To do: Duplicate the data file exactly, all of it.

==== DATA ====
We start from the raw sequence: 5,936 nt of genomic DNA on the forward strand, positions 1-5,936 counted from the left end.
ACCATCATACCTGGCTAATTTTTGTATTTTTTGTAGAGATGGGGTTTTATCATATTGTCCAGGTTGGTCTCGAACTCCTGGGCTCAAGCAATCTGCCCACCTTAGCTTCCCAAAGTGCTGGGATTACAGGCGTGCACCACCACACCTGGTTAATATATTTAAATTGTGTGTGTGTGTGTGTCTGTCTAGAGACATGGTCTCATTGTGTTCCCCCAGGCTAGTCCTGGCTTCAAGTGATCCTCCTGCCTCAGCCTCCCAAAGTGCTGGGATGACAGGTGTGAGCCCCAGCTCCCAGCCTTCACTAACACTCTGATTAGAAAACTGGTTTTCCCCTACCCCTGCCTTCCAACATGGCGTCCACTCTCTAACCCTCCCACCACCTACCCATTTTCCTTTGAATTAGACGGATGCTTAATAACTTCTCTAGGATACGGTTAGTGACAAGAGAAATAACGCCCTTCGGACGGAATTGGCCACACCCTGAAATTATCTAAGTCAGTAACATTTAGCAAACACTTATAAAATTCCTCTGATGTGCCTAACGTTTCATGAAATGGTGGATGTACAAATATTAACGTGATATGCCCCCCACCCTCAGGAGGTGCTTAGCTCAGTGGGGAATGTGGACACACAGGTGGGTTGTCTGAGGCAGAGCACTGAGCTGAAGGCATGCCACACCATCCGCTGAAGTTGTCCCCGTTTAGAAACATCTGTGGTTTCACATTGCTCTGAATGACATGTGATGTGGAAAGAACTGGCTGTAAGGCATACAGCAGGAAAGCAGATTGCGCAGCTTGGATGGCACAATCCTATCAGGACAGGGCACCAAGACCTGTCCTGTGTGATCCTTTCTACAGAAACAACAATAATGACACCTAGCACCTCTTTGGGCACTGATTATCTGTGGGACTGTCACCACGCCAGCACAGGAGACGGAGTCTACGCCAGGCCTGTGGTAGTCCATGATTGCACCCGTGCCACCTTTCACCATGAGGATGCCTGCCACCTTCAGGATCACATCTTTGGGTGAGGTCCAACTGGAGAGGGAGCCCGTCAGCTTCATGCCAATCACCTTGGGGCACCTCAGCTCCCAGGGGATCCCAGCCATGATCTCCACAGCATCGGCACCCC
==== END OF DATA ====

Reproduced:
We start from the raw sequence: 5,936 nt of genomic DNA on the forward strand, positions 1-5,936 counted from the left end.
ACCATCATACCTGGCTAATTTTTGTATTTTTTGTAGAGATGGGGTTTTATCATATTGTCCAGGTTGGTCTCGAACTCCTGGGCTCAAGCAATCTGCCCACCTTAGCTTCCCAAAGTGCTGGGATTACAGGCGTGCACCACCACACCTGGTTAATATATTTAAATTGTGTGTGTGTGTGTGTCTGTCTAGAGACATGGTCTCATTGTGTTCCCCCAGGCTAGTCCTGGCTTCAAGTGATCCTCCTGCCTCAGCCTCCCAAAGTGCTGGGATGACAGGTGTGAGCCCCAGCTCCCAGCCTTCACTAACACTCTGATTAGAAAACTGGTTTTCCCCTACCCCTGCCTTCCAACATGGCGTCCACTCTCTAACCCTCCCACCACCTACCCATTTTCCTTTGAATTAGACGGATGCTTAATAACTTCTCTAGGATACGGTTAGTGACAAGAGAAATAACGCCCTTCGGACGGAATTGGCCACACCCTGAAATTATCTAAGTCAGTAACATTTAGCAAACACTTATAAAATTCCTCTGATGTGCCTAACGTTTCATGAAATGGTGGATGTACAAATATTAACGTGATATGCCCCCCACCCTCAGGAGGTGCTTAGCTCAGTGGGGAATGTGGACACACAGGTGGGTTGTCTGAGGCAGAGCACTGAGCTGAAGGCATGCCACACCATCCGCTGAAGTTGTCCCCGTTTAGAAACATCTGTGGTTTCACATTGCTCTGAATGACATGTGATGTGGAAAGAACTGGCTGTAAGGCATACAGCAGGAAAGCAGATTGCGCAGCTTGGATGGCACAATCCTATCAGGACAGGGCACCAAGACCTGTCCTGTGTGATCCTTTCTACAGAAACAACAATAATGACACCTAGCACCTCTTTGGGCACTGATTATCTGTGGGACTGTCACCACGCCAGCACAGGAGACGGAGTCTACGCCAGGCCTGTGGTAGTCCATGATTGCACCCGTGCCACCTTTCACCATGAGGATGCCTGCCACCTTCAGGATCACATCTTTGGGTGAGGTCCAACTGGAGAGGGAGCCCGTCAGCTTCATGCCAATCACCTTGGGGCACCTCAGCTCCCAGGGGATCCCAGCCATGATCTCCACAGCATCGGCACCCC